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Amid global efforts promoting a lower-carbon future and a sustainable energy mix, the oil and gas industry is experiencing a shift around the importance of ESG reporting and accountability. Largely driven by widespread demand from the investment community, upstream and midstream operators are quickly finding ways to adopt an ESG mindset and incorporate relevant business metrics into their growth plans. By analyzing decisions at the wellhead from this perspective, producers and service companies can implement artificial lift technologies to achieve immediate and long-term sustainable advantages.
Increased scrutiny from financial markets has incentivized the industry to implement ESG reporting practices and performance metrics. For example, there has been a proliferation of performance-based sustainability-linked bonds, loans and ESG funds. These markets are expected to continue growing, and ESG will continue to have a greater impact on producers’ access to capital, going from a nice-to-have feature to a must-have prerequisite.
The adoption of ESG imperatives, particularly those aimed at reversing and mitigating environmental impacts, also support the public image of oil and gas as a critical part of the energy transition. Hopefully, with more companies communicating their efforts to support the E in ESG, consumer perceptions of oil and gas as sustainable fuels will improve.
Measuring environmental impact
The Sustainability Accounting Standards Board (SASB) has published industry-specific accounting standards to help companies navigate topics relevant to their business.
As the organization defines it, “Sustainability accounting reflects the governance and management of a company's environmental and social impacts arising from production of goods and services as well as its governance and management of the environmental and social capitals necessary to create long-term value.”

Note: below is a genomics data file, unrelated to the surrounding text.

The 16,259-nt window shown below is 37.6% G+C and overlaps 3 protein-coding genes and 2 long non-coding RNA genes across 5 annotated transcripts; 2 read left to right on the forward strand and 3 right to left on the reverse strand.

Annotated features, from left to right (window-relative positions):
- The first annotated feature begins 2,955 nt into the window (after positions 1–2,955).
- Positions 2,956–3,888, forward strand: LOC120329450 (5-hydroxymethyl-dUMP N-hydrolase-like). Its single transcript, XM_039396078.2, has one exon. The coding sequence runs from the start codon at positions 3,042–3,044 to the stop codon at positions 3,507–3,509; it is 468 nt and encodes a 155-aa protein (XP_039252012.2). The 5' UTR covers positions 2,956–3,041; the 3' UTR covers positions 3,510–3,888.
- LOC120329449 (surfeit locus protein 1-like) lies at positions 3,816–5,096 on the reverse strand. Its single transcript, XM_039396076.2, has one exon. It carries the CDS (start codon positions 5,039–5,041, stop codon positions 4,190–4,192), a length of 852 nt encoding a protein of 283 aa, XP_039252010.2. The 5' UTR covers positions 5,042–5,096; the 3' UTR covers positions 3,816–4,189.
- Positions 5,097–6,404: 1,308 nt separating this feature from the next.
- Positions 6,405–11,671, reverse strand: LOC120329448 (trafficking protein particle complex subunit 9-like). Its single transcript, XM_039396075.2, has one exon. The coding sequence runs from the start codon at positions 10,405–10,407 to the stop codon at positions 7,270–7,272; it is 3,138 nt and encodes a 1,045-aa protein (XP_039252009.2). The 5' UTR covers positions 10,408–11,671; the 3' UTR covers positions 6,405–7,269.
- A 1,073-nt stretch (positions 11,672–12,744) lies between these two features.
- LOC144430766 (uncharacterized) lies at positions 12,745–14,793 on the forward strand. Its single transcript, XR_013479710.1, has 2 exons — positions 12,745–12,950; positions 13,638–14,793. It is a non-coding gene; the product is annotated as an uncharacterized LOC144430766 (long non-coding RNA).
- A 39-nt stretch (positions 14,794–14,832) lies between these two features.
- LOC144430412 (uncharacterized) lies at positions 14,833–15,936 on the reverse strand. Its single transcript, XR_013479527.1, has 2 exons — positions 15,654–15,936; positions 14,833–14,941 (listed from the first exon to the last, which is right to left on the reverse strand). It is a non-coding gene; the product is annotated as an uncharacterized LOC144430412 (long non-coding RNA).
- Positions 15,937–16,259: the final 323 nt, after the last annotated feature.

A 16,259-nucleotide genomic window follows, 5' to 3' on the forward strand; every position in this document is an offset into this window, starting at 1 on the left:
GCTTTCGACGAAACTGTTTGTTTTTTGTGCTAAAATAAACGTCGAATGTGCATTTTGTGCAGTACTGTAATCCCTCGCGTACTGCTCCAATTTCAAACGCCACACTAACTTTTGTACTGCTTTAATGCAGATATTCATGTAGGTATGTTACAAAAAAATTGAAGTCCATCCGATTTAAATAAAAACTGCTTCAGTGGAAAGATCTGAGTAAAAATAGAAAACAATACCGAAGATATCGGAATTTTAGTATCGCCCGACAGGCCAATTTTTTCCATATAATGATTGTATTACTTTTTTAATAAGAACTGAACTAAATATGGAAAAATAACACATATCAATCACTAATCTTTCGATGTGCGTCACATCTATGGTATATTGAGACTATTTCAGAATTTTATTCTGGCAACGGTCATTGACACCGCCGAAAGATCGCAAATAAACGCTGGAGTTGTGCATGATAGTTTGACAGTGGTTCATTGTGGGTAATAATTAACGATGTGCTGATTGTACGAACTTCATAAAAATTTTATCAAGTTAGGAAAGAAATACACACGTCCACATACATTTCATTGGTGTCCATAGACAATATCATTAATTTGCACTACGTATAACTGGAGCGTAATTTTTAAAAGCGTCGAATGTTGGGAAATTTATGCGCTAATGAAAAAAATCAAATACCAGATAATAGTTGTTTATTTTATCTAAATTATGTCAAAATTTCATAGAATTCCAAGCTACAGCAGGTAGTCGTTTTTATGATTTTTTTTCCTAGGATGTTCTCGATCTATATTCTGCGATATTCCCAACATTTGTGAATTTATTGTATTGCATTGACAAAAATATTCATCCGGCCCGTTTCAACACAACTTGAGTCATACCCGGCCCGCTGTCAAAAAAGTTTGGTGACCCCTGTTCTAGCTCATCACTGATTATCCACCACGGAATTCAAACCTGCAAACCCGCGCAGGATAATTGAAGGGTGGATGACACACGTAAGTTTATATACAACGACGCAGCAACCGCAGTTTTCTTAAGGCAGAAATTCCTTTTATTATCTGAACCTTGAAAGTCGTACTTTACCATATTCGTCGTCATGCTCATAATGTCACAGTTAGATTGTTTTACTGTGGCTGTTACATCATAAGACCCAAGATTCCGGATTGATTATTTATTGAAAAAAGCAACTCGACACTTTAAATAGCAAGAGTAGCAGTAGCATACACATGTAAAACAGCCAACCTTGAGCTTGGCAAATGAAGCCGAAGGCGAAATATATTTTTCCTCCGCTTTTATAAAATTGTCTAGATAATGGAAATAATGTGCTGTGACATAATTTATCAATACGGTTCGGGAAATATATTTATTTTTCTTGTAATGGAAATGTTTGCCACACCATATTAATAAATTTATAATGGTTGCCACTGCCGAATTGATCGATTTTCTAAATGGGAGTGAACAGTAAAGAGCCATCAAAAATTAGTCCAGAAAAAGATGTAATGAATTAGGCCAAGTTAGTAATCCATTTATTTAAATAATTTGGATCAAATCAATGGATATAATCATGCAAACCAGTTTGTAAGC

From the standpoint of measuring environmental impact, some of the topics covered in the SASB standards for the oil and gas E&P sector include greenhouse-gas (GHG) emissions, air quality, water management and biodiversity.
To align with the industry standards, producers should focus their sustainability efforts where they have the greatest impact on these metrics. Therefore, effective environmental stewardship goes beyond the boardroom to drive sustainable decision-making where it matters most—at the wellhead.
Sustainability in artificial lift
To demonstrate how producers can start applying a sustainable mindset in their artificial lift practices, let’s examine some of the environmental benefits associated with electric submersible pumping (ESP) systems. Producers can realize at least three sustainable advantages for their operations by using ESP technologies:
- Reducing energy requirements;
- Protecting ecosystems; and
- Recovery and reuse.
Reducing energy requirements
It is standard for producers to calculate the power costs associated with artificial lift, but it is less common that they consider how power savings translate to reducing GHG emissions. According to the EPA, 1 kWh of electricity generates approximately 1.6 lb of GHG emissions, so operators can minimize their carbon footprint by regulating power usage. In the case of ESPs, the two primary levers to reduce energy requirements for the system are the motor and the surface controller.
In the wellbore, ESPs are driven by an electric motor at the bottom of the string, which is typically an induction motor or permanent-magnet motor (PMM). Because PMMs require less energy to achieve the same horsepower at a specified frequency (Hz), these motors can achieve efficiency that is 10% or greater compared to induction motors. By calculating the hours of runtime and horsepower requirement for the well, power savings with PMM can be converted into a measurable reduction in GHG emissions.